12. The requirements for Gazetting each specific insolvency event are contained in the legislation, and are split between the Insolvency Act and the Insolvency Rules. There are no specific references to publishing notices in the Gazette in the Bill, but some of the provisions in the Bill would have the (perhaps unintended) consequence of introducing gaps in the chain of Gazetted events in many insolvency procedures. It is important that the value and comprehensiveness of the data published in the Gazette is not unintentionally diminished.

13. In November 2011 the Insolvency Service proposed to remove the requirement for the Gazetting of a notice of presentation of a winding-up petition. In response Dr Stephen Baister, Chief Bankruptcy Registrar of the High Court, gave a considered response (Accountancy Age, 19 January 2012) strongly against this and other aspects of the proposal.

14. While I do not believe (as stated in this submission) that it is a sensible move to remove physical creditor meetings in all circumstances, I would strongly suggest that if such a move is made then there should be introduced a requirement to Gazette a notice stating what process is taking place.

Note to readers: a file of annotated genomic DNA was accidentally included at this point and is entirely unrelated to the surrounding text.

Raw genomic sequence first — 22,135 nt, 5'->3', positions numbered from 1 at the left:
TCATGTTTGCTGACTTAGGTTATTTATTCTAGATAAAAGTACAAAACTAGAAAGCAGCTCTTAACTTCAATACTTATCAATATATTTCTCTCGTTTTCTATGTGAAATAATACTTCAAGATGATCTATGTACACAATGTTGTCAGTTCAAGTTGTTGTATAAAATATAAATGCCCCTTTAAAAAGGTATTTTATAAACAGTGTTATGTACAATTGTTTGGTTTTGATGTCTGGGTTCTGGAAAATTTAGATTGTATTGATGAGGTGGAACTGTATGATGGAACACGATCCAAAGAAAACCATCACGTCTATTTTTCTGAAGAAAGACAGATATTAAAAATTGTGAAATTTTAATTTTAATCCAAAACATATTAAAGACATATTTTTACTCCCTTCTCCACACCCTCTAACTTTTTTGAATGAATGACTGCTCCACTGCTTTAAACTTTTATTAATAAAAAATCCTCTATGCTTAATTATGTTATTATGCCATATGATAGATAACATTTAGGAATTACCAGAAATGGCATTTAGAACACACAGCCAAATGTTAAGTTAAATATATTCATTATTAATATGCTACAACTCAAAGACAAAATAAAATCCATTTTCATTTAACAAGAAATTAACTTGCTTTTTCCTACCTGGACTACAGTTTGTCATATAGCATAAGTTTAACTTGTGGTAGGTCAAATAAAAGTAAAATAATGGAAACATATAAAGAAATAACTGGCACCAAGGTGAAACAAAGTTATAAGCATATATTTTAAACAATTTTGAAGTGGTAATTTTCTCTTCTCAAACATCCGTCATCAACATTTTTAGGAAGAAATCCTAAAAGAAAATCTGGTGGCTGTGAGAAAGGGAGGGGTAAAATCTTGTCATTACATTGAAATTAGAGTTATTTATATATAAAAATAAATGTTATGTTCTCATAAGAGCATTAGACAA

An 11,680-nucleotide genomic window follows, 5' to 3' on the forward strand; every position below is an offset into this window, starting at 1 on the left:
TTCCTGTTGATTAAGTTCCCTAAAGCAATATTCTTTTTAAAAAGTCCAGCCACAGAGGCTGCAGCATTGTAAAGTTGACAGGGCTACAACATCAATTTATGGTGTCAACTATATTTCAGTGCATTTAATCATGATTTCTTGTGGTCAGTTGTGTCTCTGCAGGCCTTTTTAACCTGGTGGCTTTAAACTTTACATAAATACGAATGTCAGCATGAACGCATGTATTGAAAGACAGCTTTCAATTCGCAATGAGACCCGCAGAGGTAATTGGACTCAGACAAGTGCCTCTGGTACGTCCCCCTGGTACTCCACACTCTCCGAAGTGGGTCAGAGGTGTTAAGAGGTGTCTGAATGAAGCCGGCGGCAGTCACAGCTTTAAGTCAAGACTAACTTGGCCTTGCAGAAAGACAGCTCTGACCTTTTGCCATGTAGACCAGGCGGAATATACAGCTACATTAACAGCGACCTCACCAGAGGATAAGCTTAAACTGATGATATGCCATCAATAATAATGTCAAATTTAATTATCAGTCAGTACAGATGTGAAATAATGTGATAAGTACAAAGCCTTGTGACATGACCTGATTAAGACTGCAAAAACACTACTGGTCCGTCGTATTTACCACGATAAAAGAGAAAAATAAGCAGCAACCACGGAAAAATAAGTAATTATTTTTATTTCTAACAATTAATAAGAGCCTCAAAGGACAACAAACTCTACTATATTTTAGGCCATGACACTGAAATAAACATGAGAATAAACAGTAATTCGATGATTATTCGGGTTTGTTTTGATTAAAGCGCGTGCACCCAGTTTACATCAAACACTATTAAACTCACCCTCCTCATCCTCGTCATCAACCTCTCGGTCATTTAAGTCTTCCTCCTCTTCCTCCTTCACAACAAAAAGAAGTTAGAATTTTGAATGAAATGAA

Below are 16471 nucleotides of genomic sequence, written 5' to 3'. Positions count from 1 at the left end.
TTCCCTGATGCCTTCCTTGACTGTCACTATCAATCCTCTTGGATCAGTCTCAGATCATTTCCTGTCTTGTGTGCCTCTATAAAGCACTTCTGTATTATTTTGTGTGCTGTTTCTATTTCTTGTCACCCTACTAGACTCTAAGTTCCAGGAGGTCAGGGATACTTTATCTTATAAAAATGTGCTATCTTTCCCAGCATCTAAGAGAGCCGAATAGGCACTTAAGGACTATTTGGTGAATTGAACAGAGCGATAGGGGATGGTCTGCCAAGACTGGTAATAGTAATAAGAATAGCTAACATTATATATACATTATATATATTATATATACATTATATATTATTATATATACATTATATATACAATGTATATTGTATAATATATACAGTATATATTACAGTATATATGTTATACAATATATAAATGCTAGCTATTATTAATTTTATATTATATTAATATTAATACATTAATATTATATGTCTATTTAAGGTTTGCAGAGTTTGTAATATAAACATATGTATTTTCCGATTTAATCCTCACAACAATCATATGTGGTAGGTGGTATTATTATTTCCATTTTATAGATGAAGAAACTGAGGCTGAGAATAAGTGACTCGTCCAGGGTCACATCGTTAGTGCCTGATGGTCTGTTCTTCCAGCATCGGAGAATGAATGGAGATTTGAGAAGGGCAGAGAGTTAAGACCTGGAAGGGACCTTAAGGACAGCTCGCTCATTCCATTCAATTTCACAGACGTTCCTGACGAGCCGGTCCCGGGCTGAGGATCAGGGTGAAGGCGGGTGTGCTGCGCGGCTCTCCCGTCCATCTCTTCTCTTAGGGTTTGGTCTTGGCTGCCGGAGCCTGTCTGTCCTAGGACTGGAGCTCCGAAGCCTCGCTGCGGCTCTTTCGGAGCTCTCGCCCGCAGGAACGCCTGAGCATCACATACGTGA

15. Similarly, at the conclusion of most insolvency cases there is currently published a notice of the Final Meeting so that interested parties are aware that the case is being closed. As the Final Meeting is proposed to be abolished, I would suggest that a substitute requirement to Gazette a notice stating that the case is to be closed and the final report is to be issued would have value for all concerned.

16. Given the comprehensive nature of the Gazette and that it is freely available to view, it could even be considered that certain creditor communications (such as the availability of the final report) could be given solely by way of Gazette notice. This would lead to a saving in administration time (and cost) for the insolvency practitioner’s staff as well as avoiding printing and postal charges.

17. As an example, this option already exists for a notice of End of Administration (see Paragraph 80(5) of Schedule B1 to the IA1986) and standardising it as an option in the conduct of Voluntary and Compulsory Liquidations as well as Bankruptcy cases would seem a logical step.

October 2014

Prepared 15th October 2014